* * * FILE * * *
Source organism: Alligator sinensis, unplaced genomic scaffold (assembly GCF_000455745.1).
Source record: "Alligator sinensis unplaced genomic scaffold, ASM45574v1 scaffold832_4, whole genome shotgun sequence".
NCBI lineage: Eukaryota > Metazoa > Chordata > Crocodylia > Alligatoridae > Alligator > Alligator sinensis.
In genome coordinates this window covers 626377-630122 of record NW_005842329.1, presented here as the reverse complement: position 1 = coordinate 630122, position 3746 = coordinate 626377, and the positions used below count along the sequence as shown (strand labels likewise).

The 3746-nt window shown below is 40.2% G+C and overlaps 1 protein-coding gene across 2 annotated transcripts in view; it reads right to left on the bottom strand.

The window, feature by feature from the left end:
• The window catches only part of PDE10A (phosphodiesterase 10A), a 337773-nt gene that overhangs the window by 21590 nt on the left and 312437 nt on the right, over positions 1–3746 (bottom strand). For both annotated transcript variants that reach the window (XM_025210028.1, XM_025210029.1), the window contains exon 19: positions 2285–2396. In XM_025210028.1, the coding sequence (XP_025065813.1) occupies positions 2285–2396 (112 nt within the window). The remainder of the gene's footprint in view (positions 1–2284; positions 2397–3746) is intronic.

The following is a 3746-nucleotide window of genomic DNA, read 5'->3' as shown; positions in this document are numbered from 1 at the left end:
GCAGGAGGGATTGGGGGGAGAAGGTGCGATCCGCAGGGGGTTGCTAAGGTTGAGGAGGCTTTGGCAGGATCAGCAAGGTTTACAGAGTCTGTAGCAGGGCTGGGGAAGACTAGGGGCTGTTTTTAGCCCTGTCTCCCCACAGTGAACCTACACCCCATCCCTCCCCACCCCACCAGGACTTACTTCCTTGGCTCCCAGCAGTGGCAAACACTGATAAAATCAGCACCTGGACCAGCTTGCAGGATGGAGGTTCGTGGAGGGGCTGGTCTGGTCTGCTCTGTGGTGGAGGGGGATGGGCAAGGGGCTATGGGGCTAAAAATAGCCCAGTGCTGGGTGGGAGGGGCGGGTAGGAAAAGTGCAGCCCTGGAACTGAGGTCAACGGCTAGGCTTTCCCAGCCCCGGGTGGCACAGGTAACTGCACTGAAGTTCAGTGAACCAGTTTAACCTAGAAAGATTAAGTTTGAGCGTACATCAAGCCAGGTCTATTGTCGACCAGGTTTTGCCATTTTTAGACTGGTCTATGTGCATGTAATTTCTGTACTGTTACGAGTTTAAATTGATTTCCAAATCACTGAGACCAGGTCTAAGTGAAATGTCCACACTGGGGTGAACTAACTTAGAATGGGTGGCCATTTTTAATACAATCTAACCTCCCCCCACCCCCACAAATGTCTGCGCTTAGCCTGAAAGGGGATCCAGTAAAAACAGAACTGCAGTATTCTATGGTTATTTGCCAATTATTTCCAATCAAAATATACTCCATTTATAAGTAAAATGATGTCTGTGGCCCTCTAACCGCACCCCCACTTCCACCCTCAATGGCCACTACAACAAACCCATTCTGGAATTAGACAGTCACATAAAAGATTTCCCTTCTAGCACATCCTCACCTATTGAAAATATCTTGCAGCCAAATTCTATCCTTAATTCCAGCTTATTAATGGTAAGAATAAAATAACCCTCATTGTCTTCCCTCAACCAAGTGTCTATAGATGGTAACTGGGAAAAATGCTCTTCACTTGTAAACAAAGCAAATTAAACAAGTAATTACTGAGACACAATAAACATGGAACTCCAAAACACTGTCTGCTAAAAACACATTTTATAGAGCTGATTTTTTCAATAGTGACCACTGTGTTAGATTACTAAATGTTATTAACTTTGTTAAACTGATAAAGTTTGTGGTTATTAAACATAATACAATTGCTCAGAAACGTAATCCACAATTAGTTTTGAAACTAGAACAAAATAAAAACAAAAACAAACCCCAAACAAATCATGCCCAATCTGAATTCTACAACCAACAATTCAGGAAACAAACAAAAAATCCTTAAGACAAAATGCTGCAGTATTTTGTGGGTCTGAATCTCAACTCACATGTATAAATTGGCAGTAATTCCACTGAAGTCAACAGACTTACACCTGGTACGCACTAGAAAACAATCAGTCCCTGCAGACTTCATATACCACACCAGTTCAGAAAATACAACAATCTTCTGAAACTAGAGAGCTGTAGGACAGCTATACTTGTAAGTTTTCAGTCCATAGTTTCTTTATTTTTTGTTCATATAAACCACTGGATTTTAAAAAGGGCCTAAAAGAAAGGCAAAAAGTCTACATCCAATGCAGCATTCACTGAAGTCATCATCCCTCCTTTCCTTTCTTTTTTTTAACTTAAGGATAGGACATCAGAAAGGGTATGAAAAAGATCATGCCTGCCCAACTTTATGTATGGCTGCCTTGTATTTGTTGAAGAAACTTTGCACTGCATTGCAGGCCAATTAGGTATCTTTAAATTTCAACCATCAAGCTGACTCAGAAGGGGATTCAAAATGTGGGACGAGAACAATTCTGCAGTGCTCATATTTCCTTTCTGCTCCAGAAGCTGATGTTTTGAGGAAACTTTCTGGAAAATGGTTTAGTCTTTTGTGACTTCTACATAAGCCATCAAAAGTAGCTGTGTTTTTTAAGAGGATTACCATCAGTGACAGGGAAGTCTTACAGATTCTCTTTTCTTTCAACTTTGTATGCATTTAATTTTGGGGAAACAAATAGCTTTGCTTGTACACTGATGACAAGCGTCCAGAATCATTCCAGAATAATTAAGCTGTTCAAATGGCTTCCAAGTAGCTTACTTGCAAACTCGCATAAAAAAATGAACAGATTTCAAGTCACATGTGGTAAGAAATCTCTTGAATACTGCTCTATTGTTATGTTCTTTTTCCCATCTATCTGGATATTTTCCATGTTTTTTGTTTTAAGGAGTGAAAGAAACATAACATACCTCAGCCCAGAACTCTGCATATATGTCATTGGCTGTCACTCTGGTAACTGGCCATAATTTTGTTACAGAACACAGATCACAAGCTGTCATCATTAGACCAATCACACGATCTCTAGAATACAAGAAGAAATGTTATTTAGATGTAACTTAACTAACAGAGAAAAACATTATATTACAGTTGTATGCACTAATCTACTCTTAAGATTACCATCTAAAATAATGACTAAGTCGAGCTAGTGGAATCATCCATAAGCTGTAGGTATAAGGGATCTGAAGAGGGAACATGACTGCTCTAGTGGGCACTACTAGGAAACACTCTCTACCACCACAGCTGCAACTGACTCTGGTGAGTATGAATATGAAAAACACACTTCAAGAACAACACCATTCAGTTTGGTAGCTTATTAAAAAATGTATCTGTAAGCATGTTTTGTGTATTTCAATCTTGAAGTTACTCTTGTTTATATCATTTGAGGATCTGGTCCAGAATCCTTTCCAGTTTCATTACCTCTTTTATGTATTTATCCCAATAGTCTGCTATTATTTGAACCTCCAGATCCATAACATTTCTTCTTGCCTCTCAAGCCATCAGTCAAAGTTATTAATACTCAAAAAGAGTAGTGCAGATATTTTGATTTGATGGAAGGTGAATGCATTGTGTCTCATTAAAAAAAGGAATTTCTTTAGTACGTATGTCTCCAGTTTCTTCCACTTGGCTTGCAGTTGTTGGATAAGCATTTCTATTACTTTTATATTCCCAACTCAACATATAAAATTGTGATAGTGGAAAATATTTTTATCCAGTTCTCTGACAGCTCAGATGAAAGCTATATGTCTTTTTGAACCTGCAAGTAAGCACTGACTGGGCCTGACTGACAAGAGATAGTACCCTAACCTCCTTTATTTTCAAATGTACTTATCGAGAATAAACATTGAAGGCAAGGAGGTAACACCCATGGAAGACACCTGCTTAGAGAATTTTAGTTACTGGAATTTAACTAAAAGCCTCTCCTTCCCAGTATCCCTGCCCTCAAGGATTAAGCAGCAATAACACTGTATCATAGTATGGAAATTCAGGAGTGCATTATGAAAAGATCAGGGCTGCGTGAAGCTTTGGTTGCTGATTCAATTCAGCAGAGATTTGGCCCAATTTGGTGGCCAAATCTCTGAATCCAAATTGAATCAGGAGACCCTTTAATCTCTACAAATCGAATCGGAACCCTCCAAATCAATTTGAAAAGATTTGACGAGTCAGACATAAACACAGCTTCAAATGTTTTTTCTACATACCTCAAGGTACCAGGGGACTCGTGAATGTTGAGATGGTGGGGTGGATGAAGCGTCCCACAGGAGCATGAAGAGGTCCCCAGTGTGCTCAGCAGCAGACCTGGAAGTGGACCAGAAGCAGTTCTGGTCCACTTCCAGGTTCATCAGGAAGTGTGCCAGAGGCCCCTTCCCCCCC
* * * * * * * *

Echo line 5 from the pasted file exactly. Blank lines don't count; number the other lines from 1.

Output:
The 3746-nt window shown below is 40.2% G+C and overlaps 1 protein-coding gene across 2 annotated transcripts in view; it reads right to left on the bottom strand.